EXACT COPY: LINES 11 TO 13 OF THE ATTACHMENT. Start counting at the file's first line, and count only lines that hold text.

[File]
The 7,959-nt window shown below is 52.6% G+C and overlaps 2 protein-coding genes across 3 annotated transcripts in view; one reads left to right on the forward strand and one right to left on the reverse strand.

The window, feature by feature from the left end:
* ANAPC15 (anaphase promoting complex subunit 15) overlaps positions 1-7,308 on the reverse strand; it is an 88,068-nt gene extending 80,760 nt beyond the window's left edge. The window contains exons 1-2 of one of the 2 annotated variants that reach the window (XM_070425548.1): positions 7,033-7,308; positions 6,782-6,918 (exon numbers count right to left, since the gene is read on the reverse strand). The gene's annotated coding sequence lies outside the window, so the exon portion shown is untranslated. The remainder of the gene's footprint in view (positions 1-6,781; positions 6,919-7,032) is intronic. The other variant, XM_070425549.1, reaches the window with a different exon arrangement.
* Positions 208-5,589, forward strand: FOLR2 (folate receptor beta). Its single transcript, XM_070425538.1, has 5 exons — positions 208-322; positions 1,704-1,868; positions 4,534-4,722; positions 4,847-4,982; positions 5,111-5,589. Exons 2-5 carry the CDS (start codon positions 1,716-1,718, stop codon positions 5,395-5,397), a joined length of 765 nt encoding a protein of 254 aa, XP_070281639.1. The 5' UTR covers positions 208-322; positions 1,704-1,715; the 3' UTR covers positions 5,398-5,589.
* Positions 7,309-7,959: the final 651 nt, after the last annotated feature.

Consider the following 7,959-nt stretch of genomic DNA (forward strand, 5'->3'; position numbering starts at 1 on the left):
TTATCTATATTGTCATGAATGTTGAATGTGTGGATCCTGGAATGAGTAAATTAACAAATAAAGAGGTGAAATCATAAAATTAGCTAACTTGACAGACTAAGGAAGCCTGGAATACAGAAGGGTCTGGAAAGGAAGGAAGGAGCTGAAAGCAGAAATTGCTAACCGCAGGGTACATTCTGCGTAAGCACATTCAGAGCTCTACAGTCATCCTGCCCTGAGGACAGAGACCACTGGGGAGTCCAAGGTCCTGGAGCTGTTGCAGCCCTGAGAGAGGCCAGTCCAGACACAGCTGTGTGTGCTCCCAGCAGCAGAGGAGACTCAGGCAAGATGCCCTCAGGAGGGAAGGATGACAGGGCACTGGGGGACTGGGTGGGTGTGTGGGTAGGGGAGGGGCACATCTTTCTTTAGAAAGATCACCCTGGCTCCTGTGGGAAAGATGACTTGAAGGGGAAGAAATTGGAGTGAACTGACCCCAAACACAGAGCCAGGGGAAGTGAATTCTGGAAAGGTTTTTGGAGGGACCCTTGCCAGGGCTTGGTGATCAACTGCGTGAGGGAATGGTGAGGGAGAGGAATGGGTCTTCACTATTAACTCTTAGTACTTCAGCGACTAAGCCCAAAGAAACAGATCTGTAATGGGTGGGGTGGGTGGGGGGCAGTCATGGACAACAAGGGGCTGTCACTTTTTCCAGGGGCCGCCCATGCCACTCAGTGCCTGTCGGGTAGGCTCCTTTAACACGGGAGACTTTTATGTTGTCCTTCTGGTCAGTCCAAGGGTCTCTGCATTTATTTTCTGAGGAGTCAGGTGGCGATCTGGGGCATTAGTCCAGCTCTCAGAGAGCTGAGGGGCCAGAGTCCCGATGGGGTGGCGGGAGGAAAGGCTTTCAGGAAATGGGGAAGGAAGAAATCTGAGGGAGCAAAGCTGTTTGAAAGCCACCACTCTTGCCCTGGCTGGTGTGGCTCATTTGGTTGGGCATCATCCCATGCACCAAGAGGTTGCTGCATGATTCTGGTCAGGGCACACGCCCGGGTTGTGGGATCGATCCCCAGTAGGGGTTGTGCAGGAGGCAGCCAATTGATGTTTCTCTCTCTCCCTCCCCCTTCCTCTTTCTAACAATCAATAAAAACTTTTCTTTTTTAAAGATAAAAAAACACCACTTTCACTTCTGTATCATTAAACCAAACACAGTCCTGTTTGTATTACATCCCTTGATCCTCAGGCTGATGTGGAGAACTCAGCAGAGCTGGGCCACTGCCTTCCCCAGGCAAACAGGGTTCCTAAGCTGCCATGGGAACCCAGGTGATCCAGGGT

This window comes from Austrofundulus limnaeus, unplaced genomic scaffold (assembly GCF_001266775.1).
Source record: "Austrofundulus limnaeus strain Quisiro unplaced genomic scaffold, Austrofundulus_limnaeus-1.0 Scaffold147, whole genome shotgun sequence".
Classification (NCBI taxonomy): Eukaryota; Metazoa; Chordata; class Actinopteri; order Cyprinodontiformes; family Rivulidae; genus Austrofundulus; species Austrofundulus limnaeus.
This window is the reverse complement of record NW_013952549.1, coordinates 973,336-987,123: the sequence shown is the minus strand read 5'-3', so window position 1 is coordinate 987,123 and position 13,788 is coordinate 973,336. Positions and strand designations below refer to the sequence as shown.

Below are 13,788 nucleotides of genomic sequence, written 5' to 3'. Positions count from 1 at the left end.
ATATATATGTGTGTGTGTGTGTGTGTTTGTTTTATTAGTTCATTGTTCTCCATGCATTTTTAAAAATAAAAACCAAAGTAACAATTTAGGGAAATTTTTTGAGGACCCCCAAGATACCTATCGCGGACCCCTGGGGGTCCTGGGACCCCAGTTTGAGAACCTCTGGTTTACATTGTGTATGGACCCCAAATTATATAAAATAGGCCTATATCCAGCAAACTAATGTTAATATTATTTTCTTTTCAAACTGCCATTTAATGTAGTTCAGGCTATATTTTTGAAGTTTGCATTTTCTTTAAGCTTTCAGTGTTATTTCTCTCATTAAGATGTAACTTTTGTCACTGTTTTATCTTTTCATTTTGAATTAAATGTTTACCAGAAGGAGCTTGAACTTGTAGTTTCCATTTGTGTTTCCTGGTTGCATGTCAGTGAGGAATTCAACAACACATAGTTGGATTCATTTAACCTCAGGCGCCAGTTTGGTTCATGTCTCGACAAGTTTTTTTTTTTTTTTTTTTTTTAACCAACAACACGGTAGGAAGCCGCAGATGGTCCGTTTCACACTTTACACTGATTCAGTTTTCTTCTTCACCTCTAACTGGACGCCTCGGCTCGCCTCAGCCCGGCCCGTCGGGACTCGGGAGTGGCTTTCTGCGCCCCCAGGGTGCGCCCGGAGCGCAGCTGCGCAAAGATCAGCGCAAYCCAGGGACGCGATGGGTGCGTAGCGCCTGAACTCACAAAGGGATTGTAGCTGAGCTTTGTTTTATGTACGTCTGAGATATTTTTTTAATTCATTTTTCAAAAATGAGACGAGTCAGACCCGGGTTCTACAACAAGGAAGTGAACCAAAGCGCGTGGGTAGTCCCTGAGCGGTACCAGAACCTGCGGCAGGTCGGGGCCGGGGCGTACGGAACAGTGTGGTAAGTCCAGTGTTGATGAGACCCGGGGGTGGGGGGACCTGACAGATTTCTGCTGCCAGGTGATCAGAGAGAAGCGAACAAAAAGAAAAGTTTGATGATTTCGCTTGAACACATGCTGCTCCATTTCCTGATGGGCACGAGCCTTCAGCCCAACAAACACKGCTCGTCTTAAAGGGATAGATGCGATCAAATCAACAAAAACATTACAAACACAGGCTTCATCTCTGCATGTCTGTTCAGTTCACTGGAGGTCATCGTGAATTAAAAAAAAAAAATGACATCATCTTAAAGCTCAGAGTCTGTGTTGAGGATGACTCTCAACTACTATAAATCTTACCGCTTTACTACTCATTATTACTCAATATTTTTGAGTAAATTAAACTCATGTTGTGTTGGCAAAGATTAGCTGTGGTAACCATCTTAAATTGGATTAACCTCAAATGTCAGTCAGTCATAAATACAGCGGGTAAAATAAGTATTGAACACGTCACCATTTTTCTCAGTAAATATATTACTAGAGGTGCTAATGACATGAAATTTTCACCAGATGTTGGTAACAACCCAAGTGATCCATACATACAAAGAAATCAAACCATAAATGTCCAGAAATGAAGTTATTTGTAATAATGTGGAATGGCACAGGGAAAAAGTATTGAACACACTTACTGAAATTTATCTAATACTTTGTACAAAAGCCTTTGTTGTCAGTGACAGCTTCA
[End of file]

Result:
This window is the reverse complement of record NW_013952549.1, coordinates 973,336-987,123: the sequence shown is the minus strand read 5'-3', so window position 1 is coordinate 987,123 and position 13,788 is coordinate 973,336. Positions and strand designations below refer to the sequence as shown.

Below are 13,788 nucleotides of genomic sequence, written 5' to 3'. Positions count from 1 at the left end.
ATATATATGTGTGTGTGTGTGTGTGTTTGTTTTATTAGTTCATTGTTCTCCATGCATTTTTAAAAATAAAAACCAAAGTAACAATTTAGGGAAATTTTTTGAGGACCCCCAAGATACCTATCGCGGACCCCTGGGGGTCCTGGGACCCCAGTTTGAGAACCTCTGGTTTACATTGTGTATGGACCCCAAATTATATAAAATAGGCCTATATCCAGCAAACTAATGTTAATATTATTTTCTTTTCAAACTGCCATTTAATGTAGTTCAGGCTATATTTTTGAAGTTTGCATTTTCTTTAAGCTTTCAGTGTTATTTCTCTCATTAAGATGTAACTTTTGTCACTGTTTTATCTTTTCATTTTGAATTAAATGTTTACCAGAAGGAGCTTGAACTTGTAGTTTCCATTTGTGTTTCCTGGTTGCATGTCAGTGAGGAATTCAACAACACATAGTTGGATTCATTTAACCTCAGGCGCCAGTTTGGTTCATGTCTCGACAAGTTTTTTTTTTTTTTTTTTTTTTAACCAACAACACGGTAGGAAGCCGCAGATGGTCCGTTTCACACTTTACACTGATTCAGTTTTCTTCTTCACCTCTAACTGGACGCCTCGGCTCGCCTCAGCCCGGCCCGTCGGGACTCGGGAGTGGCTTTCTGCGCCCCCAGGGTGCGCCCGGAGCGCAGCTGCGCAAAGATCAGCGCAAYCCAGGGACGCGATGGGTGCGTAGCGCCTGAACTCACAAAGGGATTGTAGCTGAGCTTTGTTTTATGTACGTCTGAGATATTTTTTTAATTCATTTTTCAAAAATGAGACGAGTCAGACCCGGGTTCTACAACAAGGAAGTGAACCAAAGCGCGTGGGTAGTCCCTGAGCGGTACCAGAACCTGCGGCAGGTCGGGGCCGGGGCGTACGGAACAGTGTGGTAAGTCCAGTGTTGATGAGACCCGGGGGTGGGGGGACCTGACAGATTTCTGCTGCCAGGTGATCAGAGAGAAGCGAACAAAAAGAAAAGTTTGATGATTTCGCTTGAACACATGCTGCTCCATTTCCTGATGGGCACGAGCCTTCAGCCCAACAAACACKGCTCGTCTTAAAGGGATAGATGCGATCAAATCAACAAAAACATTACAAACACAGGCTTCATCTCTGCATGTCTGTTCAGTTCACTGGAGGTCATCGTGAATTAAAAAAAAAAAATGACATCATCTTAAAGCTCAGAGTCTGTGTTGAGGATGACTCTCAACTACTATAAATCTTACCGCTTTACTACTCATTATTACTCAATATTTTTGAGTAAATTAAACTCATGTTGTGTTGGCAAAGATTAGCTGTGGTAACCATCTTAAATTGGATTAACCTCAAATGTCAGTCAGTCATAAATACAGCGGGTAAAATAAGTATTGAACACGTCACCATTTTTCTCAGTAAATATATTACTAGAGGTGCTAATGACATGAAATTTTCACCAGATGTTGGTAACAACCCAAGTGATCCATACATACAAAGAAATCAAACCATAAATGTCCAGAAATGAAGTTATTTGTAATAATGTGGAATGGCACAGGGAAAAAGTATTGAACACACTTACTGAAATTTATCTAATACTTTGTACAAAAGCCTTTGTTGTCAGTGACAGCTTCA